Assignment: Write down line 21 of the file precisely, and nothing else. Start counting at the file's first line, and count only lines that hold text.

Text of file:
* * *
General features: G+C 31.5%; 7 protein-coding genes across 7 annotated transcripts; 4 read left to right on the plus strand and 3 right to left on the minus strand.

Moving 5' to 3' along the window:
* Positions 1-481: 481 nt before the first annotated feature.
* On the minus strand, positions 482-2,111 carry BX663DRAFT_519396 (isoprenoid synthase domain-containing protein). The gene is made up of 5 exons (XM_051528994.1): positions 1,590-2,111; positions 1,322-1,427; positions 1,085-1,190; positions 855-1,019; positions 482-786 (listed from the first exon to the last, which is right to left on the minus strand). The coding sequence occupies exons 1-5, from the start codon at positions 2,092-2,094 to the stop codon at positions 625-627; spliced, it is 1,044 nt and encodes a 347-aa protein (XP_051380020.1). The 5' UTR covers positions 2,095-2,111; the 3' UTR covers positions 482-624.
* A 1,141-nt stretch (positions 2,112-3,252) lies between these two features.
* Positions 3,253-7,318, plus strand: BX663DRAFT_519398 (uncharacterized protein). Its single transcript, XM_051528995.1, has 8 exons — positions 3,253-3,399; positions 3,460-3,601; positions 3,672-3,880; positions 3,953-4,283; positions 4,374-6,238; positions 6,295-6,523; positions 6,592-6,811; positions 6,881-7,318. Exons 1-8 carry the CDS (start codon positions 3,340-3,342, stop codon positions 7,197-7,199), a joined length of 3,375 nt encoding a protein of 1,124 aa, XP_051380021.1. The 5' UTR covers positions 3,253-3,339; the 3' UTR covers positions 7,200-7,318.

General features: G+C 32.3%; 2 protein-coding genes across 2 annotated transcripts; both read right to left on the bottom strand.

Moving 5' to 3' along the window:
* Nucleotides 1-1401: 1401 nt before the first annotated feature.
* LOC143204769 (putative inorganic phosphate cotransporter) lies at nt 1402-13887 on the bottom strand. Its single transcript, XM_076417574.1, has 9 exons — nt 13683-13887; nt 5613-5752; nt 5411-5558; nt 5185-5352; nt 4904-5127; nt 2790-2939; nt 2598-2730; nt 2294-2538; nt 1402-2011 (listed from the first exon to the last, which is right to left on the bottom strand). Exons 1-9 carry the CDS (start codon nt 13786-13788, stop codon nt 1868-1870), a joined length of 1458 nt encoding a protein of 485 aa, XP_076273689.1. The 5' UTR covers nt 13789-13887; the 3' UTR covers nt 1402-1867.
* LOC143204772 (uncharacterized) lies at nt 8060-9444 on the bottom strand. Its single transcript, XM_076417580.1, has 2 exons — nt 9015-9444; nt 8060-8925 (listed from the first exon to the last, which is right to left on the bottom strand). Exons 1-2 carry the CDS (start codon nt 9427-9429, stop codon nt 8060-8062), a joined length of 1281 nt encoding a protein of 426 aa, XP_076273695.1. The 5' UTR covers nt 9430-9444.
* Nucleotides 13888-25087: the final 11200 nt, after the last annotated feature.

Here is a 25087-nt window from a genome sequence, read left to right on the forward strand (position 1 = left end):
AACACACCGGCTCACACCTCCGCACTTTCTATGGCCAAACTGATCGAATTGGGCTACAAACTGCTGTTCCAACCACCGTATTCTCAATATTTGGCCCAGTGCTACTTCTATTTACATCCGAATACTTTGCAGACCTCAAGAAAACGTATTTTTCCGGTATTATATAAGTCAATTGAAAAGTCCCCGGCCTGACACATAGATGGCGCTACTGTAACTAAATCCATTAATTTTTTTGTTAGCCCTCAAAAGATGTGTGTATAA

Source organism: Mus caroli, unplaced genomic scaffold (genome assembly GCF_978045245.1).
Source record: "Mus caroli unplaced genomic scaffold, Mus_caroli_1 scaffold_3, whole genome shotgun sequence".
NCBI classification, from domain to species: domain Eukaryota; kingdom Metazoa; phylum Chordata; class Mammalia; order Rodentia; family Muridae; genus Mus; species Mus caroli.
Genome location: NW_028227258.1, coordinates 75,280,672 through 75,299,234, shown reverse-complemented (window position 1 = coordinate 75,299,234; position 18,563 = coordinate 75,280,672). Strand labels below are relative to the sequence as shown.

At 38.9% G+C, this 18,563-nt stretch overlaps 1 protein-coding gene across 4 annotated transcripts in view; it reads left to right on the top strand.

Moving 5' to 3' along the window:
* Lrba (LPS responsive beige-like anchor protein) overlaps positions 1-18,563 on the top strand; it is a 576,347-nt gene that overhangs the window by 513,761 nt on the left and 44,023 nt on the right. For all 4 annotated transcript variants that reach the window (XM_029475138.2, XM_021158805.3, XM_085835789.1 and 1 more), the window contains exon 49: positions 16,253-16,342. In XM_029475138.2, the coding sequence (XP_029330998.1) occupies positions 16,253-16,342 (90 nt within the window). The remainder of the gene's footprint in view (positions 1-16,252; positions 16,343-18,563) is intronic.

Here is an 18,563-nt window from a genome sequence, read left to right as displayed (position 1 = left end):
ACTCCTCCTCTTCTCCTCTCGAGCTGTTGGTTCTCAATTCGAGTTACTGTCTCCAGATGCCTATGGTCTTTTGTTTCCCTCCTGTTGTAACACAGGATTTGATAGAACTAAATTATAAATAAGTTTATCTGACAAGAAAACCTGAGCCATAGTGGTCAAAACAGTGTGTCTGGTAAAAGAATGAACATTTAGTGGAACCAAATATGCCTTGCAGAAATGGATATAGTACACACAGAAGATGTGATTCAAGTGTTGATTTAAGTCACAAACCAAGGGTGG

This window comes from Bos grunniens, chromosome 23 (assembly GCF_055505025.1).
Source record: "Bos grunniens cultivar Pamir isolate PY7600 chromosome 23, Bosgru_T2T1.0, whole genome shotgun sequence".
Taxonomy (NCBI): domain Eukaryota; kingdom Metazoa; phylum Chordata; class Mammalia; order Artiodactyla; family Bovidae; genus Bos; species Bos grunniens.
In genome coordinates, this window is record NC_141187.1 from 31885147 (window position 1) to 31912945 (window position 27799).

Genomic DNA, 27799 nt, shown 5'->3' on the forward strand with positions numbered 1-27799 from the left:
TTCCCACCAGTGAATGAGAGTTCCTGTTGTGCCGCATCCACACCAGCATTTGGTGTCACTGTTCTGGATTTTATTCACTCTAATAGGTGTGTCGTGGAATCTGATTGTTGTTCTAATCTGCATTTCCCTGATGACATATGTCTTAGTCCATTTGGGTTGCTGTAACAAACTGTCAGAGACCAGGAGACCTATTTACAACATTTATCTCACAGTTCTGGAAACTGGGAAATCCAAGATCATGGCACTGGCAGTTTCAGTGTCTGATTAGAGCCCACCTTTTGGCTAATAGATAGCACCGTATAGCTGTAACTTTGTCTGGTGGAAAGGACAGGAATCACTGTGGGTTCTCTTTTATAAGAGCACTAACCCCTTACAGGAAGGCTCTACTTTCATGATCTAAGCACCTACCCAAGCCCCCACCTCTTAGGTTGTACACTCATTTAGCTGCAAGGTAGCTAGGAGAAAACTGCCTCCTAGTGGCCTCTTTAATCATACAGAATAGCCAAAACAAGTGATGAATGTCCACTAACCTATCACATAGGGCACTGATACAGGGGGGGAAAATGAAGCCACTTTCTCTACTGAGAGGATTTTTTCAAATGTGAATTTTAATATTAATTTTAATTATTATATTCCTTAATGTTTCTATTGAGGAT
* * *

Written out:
* Lrba (LPS responsive beige-like anchor protein) overlaps positions 1-18,563 on the top strand; it is a 576,347-nt gene that overhangs the window by 513,761 nt on the left and 44,023 nt on the right. For all 4 annotated transcript variants that reach the window (XM_029475138.2, XM_021158805.3, XM_085835789.1 and 1 more), the window contains exon 49: positions 16,253-16,342. In XM_029475138.2, the coding sequence (XP_029330998.1) occupies positions 16,253-16,342 (90 nt within the window). The remainder of the gene's footprint in view (positions 1-16,252; positions 16,343-18,563) is intronic.